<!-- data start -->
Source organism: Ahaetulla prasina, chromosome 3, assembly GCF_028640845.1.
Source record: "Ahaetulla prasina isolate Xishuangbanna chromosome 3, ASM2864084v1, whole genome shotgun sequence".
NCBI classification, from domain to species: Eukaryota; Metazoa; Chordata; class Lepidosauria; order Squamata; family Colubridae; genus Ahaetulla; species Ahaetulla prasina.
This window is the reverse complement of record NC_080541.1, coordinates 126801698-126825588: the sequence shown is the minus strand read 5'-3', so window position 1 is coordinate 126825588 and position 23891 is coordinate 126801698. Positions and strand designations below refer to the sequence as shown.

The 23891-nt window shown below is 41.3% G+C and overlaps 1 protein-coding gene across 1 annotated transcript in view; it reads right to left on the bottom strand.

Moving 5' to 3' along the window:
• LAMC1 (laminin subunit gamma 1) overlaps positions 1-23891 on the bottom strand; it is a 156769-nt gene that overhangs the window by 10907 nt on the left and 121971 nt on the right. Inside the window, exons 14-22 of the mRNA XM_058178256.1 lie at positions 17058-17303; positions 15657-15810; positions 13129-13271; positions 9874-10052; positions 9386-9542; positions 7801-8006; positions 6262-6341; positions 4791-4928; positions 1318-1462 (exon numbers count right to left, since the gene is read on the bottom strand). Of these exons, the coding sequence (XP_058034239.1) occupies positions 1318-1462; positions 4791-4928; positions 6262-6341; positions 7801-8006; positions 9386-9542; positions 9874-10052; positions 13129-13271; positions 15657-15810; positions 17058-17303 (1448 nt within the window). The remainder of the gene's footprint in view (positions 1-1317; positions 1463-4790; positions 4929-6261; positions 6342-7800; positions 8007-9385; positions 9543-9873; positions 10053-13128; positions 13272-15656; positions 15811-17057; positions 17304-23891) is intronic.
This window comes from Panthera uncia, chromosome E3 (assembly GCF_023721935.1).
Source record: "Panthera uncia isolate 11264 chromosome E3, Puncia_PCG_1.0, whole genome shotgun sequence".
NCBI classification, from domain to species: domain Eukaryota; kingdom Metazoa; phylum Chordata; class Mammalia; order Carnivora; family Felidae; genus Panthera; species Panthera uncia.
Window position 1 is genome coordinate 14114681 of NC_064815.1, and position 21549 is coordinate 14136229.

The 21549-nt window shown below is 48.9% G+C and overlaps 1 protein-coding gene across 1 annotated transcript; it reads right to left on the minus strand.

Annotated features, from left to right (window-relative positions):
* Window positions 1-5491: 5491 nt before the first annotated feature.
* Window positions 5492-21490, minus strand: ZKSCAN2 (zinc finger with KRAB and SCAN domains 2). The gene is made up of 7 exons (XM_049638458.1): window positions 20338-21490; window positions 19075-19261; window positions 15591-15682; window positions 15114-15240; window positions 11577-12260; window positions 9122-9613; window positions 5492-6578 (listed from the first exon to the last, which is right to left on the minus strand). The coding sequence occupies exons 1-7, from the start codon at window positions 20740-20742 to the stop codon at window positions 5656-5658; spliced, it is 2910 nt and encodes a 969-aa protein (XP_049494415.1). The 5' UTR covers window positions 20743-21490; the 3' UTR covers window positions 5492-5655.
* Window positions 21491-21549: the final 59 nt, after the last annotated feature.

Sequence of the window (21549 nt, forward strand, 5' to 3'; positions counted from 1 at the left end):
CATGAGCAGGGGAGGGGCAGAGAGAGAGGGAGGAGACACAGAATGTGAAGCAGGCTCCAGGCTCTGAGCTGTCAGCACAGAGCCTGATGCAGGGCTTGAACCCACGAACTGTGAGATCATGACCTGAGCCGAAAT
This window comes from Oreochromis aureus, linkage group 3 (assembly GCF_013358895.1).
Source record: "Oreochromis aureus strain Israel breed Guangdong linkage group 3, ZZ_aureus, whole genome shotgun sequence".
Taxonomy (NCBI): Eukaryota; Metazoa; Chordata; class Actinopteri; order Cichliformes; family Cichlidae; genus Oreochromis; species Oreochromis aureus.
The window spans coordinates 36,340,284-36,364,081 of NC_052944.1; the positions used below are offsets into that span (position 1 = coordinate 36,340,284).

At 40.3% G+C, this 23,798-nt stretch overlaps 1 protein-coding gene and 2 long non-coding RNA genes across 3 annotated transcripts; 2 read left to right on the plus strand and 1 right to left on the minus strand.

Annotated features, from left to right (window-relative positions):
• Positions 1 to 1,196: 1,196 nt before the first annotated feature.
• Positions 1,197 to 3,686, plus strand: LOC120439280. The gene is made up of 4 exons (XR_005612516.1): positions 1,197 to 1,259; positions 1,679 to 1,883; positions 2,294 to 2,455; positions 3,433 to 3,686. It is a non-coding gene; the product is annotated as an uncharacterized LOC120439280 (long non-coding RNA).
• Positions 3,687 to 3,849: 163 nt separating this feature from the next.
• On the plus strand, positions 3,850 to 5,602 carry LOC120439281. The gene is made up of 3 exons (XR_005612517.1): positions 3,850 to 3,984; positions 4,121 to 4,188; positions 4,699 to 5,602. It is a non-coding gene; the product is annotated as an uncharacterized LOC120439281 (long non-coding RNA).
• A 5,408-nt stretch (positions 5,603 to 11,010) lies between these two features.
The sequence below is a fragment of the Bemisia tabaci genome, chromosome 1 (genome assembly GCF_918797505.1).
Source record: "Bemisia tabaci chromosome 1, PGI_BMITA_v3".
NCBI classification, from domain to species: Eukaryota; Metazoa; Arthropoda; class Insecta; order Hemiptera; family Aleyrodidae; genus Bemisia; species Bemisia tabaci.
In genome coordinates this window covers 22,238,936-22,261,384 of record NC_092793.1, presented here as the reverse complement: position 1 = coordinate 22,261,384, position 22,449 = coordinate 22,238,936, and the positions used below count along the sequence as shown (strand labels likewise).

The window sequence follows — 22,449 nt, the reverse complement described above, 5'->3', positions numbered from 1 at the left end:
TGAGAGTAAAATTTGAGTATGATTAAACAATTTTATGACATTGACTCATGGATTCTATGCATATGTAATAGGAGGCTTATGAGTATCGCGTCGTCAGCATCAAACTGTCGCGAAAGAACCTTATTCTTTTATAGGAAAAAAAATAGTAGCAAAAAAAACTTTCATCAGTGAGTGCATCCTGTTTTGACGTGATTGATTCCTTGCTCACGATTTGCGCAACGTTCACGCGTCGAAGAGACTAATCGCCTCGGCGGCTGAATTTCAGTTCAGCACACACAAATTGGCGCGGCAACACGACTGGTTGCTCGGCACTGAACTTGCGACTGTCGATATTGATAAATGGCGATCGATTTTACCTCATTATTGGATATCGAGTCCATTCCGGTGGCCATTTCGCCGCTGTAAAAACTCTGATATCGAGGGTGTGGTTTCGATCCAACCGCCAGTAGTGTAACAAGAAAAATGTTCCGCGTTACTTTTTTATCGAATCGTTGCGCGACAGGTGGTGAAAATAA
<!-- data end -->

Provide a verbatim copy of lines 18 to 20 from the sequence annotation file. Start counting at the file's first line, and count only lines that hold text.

CATGAGCAGGGGAGGGGCAGAGAGAGAGGGAGGAGACACAGAATGTGAAGCAGGCTCCAGGCTCTGAGCTGTCAGCACAGAGCCTGATGCAGGGCTTGAACCCACGAACTGTGAGATCATGACCTGAGCCGAAAT
This window comes from Oreochromis aureus, linkage group 3 (assembly GCF_013358895.1).
Source record: "Oreochromis aureus strain Israel breed Guangdong linkage group 3, ZZ_aureus, whole genome shotgun sequence".